Open Gym: First Shouldn’t Always Mean First

Posted: May 5, 2017 in Uncategorized

“Open Gym”, the part of my blog where I get to share my real thoughts on all things gym. I haven’t always been brutally honest with how I feel about things for fear of “offending” people, but I’m in a place now where I can speak as freely as I’d like… and it feels good!

When I started CrossFit almost NINE years ago (this August), I immediately adopted the mindset that this fitness “fad” was all about community. Sure, a person can get insanely fit by doing it, but more than the PRs, this was a medium through which communities could be formed and sustained on love and support alone. I LOVED that from Day 1.

The best way that a stranger could have seen this first-hand would have been to walk into nearly any gym on any given day. The clock counts down, the coach yells, “3, 2, 1… GO!”, the athletes get after it…. and then everyone finishes the workout at the same time. Well, not really, but when the fastest people would finish they’d do their own patented CrossFit “My-Life-Is-Over/I-Cant-Believe-I-Made-It” flop onto the ground, they’d roll around for a few seconds, and then something amazing would happen – They’d pick themselves up off of the floor and go over to support the remaining athletes in the class.

It was never taught. Coaches never needed to ASK the class to cheer each other on. It just happened. Why? Because CrossFit was all about embracing the suck. It didn’t matter if you lifted 200lbs more than the person next to you, completed 8 more rounds than them during that 12 minute AMRAP, or whether your last rep was done 6 minutes before theirs. You had all done the same thing, something that any practitioner of this “sport” could relate to, and you never wanted to leave a teammate behind.

That didn’t mean there needed to be fanfare or a loud cheering section for the last person every day. In fact, some people don’t like being the center of attention at all. That wasn’t the point, though. Dragging your butt over to their side of the gym and leaning back against the wall to help them finish those last 20 reps of Wall Balls meant a lot. It showed that your beer at happy hour with friends could wait another 5 minutes. And most of all, it meant that the person who was still working could feel just as important as the gym’s resident “fire breather.” Because they are just as important.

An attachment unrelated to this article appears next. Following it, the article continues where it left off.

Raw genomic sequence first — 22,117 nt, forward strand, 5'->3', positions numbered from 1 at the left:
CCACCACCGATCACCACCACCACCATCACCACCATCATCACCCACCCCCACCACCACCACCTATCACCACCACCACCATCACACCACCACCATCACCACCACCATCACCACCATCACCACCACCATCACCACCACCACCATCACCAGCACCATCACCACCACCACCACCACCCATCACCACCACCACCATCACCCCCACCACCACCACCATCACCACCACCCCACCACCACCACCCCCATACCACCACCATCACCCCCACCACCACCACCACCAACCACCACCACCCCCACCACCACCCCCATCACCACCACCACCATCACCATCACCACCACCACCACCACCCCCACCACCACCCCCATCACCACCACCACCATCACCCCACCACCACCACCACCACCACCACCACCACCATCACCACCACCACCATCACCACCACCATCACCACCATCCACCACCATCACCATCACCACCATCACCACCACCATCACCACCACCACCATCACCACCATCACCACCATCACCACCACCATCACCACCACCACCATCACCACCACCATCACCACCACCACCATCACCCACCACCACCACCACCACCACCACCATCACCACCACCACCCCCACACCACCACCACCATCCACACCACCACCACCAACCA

Too often now, in too many gyms, I see people finish their workouts, put away their stuff, log their scores, and bounce. 

It’s true that there are some INCREDIBLE and inspiring athletes all over the world, but they’re not always the ones topping the leaderboard each day. As someone who feels he got into the CrossFit game fairly early, a second-generation “OG” if you will, I can say that if you don’t know the names of the people in your class, or care to learn them, that you should try to change that. I’m not asking introverts to become extroverts. I’m not suggesting that everyone in the gym needs to be best friends. What I am saying is that feeling like you’re a part of a family when you go to the gym makes every single part of the community more meaningful.

Next time you’re in-between sets during strength, or as people awkwardly shuffle around to put their clips and weights back after class, take a few seconds and introduce yourself to someone new. Ask what they thought sucked the most during that WOD. If you do know everyone in the class, discuss the pacing strategy a friend used for that chipper workout you just finished. Or if nothing else, at least offer that friendly and supportive fist bump, high five, or bro-hug.

I can promise most people that your life will be better by being “that person” who genuinely starts to care about others in the best way possible. If you give it a shot, I would love to hear how it goes for you. Do you notice a difference in any aspect of your gym life? Life outside of the gym?

Remember, everyone… it’s just fitness.

But also, it’s so much more than just fitness.


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